I end this review, this tribute to a fine poet, with a short poem by her entitled, “Entering.” (p.62)

Like the infant’s outstretched arms
that eventually must push away,
you had to listen to death,
and I had to prepare to live.

-- Joseph Zaccardi

I continue to be haunted by these elegant and tender poems. Stephanie Mendel skillfully weaves together loss and promise, past and present, sadness and joy. Within each of her poems is a receptivity that leads to transformation: "a bird could come any moment, or snow, or a poem." BARE BRANCHES is about human connection, and it is about all that is
truly important. And, the physical book itself is a work of art, lovely to look at and comforting to hold.
-- Rose Black

I was quite moved by “Sha’arei Shalom” by Stephanie Mendel. Here, a woman visits the cemetery where her husband is buried. She imagines him talking with the other people buried there -- “Who knows what dead people talk about” and tells him about her life:
No need to tell him Arnold Schwarzenegger
is now our governor. It’s not his concern.
I tell him I saw twelve deer near the mausoleum . . .
-- Francie Noyes Review

BARE BRANCHES is a treasure in so many ways to a reader. It's something fresh and unknown. I love this book.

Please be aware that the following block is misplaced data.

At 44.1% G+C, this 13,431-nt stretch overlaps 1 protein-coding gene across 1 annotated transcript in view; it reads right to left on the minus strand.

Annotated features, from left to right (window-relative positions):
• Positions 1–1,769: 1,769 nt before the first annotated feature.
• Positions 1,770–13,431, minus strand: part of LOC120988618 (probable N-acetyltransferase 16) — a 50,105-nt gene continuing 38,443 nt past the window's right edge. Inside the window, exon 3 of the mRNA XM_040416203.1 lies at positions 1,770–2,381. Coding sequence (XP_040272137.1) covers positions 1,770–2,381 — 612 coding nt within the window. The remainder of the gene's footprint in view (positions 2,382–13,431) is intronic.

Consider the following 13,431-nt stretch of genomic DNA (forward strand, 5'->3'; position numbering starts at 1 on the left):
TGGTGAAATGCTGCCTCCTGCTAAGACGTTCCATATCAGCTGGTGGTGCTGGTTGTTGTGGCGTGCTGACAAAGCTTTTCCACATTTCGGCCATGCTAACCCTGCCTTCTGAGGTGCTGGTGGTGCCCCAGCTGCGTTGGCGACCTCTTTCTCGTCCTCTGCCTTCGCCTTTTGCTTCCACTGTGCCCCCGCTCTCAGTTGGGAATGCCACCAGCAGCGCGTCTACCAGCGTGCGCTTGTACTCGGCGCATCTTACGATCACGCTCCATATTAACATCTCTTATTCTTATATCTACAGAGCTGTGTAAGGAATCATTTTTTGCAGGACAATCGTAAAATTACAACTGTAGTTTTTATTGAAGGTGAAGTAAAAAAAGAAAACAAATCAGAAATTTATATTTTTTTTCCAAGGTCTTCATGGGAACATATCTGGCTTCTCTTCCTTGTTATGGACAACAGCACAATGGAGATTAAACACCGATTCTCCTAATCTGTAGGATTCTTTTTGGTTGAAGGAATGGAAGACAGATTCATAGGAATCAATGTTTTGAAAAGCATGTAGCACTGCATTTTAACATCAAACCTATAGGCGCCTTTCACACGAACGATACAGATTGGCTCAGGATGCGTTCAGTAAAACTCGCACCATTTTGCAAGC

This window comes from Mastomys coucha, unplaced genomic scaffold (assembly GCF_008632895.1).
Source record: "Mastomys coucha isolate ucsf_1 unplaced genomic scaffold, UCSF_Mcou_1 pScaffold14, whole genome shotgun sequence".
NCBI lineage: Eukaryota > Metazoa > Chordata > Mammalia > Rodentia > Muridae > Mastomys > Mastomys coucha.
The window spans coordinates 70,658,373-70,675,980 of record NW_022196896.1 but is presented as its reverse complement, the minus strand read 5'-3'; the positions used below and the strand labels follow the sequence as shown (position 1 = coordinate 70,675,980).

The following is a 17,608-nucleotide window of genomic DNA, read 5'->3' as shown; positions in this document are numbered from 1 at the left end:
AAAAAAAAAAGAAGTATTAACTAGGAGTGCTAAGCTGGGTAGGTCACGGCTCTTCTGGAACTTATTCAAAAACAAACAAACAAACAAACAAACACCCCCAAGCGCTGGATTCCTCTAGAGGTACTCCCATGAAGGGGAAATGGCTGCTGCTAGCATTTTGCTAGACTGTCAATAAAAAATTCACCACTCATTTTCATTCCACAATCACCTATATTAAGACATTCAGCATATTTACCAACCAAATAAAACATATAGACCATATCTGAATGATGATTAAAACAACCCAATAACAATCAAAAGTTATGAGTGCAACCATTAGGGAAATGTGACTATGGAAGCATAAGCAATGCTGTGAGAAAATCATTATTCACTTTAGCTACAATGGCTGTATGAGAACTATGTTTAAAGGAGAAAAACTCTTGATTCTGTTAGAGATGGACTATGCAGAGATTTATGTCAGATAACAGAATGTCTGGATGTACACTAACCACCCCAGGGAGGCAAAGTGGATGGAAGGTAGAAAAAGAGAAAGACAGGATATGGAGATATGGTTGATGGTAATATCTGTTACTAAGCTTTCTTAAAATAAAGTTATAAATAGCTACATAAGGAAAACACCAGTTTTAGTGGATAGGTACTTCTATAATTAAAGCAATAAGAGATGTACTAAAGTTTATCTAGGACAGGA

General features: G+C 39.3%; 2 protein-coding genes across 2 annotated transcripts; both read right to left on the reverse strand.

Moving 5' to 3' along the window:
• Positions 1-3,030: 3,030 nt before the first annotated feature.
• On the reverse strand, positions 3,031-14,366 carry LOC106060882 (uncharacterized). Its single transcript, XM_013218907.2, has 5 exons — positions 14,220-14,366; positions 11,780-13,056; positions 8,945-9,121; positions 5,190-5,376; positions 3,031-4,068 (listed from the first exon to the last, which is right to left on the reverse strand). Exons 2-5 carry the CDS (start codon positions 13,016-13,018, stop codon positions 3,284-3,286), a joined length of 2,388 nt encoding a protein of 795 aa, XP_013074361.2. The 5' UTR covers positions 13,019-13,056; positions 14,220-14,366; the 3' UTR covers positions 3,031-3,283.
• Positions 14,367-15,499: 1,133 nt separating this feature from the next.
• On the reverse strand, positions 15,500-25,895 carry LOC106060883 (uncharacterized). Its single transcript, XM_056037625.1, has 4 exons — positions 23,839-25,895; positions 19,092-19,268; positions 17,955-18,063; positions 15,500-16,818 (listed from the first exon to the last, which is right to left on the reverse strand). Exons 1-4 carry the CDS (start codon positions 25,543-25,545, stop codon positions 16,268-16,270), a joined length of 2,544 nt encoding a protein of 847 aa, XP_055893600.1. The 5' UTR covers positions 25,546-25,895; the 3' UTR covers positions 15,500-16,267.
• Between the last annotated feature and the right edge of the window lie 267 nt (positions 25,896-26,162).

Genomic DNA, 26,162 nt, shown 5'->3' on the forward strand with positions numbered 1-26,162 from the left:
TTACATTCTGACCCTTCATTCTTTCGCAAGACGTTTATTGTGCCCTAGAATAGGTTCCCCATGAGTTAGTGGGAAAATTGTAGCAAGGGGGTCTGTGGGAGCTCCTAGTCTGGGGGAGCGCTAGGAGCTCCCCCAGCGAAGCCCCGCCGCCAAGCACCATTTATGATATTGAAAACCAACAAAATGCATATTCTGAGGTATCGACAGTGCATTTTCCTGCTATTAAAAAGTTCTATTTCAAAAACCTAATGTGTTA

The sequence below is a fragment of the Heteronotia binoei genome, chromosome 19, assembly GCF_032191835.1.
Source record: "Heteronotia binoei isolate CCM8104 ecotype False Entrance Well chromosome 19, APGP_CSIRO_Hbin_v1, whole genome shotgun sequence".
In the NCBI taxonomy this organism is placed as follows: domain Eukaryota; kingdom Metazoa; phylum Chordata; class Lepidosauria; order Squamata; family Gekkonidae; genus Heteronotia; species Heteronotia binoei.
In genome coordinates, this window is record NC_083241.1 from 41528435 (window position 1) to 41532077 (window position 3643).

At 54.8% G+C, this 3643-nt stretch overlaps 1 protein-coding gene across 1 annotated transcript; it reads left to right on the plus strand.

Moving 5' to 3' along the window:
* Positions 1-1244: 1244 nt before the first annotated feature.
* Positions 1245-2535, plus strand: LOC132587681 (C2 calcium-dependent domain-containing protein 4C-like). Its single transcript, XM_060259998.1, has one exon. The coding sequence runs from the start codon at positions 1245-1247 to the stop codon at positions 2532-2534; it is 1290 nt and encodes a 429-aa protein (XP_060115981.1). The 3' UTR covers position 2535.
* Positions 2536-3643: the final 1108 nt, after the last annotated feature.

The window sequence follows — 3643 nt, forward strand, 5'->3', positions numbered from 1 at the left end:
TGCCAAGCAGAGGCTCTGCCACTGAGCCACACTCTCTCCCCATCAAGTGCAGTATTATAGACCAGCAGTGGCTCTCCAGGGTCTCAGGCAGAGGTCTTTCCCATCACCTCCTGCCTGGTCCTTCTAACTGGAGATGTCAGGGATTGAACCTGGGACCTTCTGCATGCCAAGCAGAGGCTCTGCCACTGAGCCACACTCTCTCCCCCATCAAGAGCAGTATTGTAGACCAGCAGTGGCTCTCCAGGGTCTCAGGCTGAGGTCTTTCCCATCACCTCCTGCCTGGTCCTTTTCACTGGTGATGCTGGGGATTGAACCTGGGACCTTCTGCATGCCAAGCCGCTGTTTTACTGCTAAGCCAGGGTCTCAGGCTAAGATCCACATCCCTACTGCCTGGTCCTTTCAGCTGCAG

-- Anthony Wolk, English Professor, Portland State University

With the title poem the reader is instantly led in and held. The poems, at once warm and wise, are all beautiful self-portraits of a poet who has lived and loved deeply. Subtle, crafted, and all with a balance of humor and sadness. Each poem lifts off the page and the reader is happy to be lifted with them. The book itself feels good in the hand with a gorgeous cover & creamy, deckle-edged paper. Reminds one why it is a pleasure to read.
-- Kate Peper

Seldom has a book of poems so moved me. I am in awe of the clarity, directness, delicacy, light touch, sense of humor and wisdom. Even a stranger reading the poems will get the sense of a woman rising above pitfalls which might destroy someone without her nature laced with love and an expansive humanity.
-- Phyllis Teplitz

© 2011 Stephanie Mendel. All rights reserved.